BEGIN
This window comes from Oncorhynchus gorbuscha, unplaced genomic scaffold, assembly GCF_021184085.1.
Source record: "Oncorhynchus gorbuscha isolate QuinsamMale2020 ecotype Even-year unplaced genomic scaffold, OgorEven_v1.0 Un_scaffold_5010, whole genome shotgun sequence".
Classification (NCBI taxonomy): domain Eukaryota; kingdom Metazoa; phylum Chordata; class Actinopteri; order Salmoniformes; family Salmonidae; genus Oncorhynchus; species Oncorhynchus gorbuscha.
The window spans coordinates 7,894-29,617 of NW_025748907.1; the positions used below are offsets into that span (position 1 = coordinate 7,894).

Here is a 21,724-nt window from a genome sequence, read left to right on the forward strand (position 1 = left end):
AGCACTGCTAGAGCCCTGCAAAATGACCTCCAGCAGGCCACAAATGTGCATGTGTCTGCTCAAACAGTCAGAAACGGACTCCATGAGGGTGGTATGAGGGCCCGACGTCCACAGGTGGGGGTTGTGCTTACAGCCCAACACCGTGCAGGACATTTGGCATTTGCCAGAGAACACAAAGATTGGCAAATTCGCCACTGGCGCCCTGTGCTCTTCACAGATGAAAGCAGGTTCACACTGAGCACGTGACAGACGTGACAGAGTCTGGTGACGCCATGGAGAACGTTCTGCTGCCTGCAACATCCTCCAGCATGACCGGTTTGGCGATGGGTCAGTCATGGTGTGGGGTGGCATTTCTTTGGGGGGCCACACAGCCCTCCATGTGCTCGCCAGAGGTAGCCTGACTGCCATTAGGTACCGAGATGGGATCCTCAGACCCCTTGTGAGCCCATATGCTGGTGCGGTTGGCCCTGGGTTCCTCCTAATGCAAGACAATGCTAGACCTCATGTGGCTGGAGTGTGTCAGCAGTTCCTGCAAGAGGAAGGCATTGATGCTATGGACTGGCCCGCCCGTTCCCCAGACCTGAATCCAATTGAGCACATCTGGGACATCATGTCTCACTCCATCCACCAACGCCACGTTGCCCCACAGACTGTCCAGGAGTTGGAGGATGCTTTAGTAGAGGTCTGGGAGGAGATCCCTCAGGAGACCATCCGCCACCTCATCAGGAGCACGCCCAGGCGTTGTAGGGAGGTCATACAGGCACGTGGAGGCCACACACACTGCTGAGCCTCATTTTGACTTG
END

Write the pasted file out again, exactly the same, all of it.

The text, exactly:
This window comes from Oncorhynchus gorbuscha, unplaced genomic scaffold, assembly GCF_021184085.1.
Source record: "Oncorhynchus gorbuscha isolate QuinsamMale2020 ecotype Even-year unplaced genomic scaffold, OgorEven_v1.0 Un_scaffold_5010, whole genome shotgun sequence".
Classification (NCBI taxonomy): domain Eukaryota; kingdom Metazoa; phylum Chordata; class Actinopteri; order Salmoniformes; family Salmonidae; genus Oncorhynchus; species Oncorhynchus gorbuscha.
The window spans coordinates 7,894-29,617 of NW_025748907.1; the positions used below are offsets into that span (position 1 = coordinate 7,894).

Here is a 21,724-nt window from a genome sequence, read left to right on the forward strand (position 1 = left end):
AGCACTGCTAGAGCCCTGCAAAATGACCTCCAGCAGGCCACAAATGTGCATGTGTCTGCTCAAACAGTCAGAAACGGACTCCATGAGGGTGGTATGAGGGCCCGACGTCCACAGGTGGGGGTTGTGCTTACAGCCCAACACCGTGCAGGACATTTGGCATTTGCCAGAGAACACAAAGATTGGCAAATTCGCCACTGGCGCCCTGTGCTCTTCACAGATGAAAGCAGGTTCACACTGAGCACGTGACAGACGTGACAGAGTCTGGTGACGCCATGGAGAACGTTCTGCTGCCTGCAACATCCTCCAGCATGACCGGTTTGGCGATGGGTCAGTCATGGTGTGGGGTGGCATTTCTTTGGGGGGCCACACAGCCCTCCATGTGCTCGCCAGAGGTAGCCTGACTGCCATTAGGTACCGAGATGGGATCCTCAGACCCCTTGTGAGCCCATATGCTGGTGCGGTTGGCCCTGGGTTCCTCCTAATGCAAGACAATGCTAGACCTCATGTGGCTGGAGTGTGTCAGCAGTTCCTGCAAGAGGAAGGCATTGATGCTATGGACTGGCCCGCCCGTTCCCCAGACCTGAATCCAATTGAGCACATCTGGGACATCATGTCTCACTCCATCCACCAACGCCACGTTGCCCCACAGACTGTCCAGGAGTTGGAGGATGCTTTAGTAGAGGTCTGGGAGGAGATCCCTCAGGAGACCATCCGCCACCTCATCAGGAGCACGCCCAGGCGTTGTAGGGAGGTCATACAGGCACGTGGAGGCCACACACACTGCTGAGCCTCATTTTGACTTG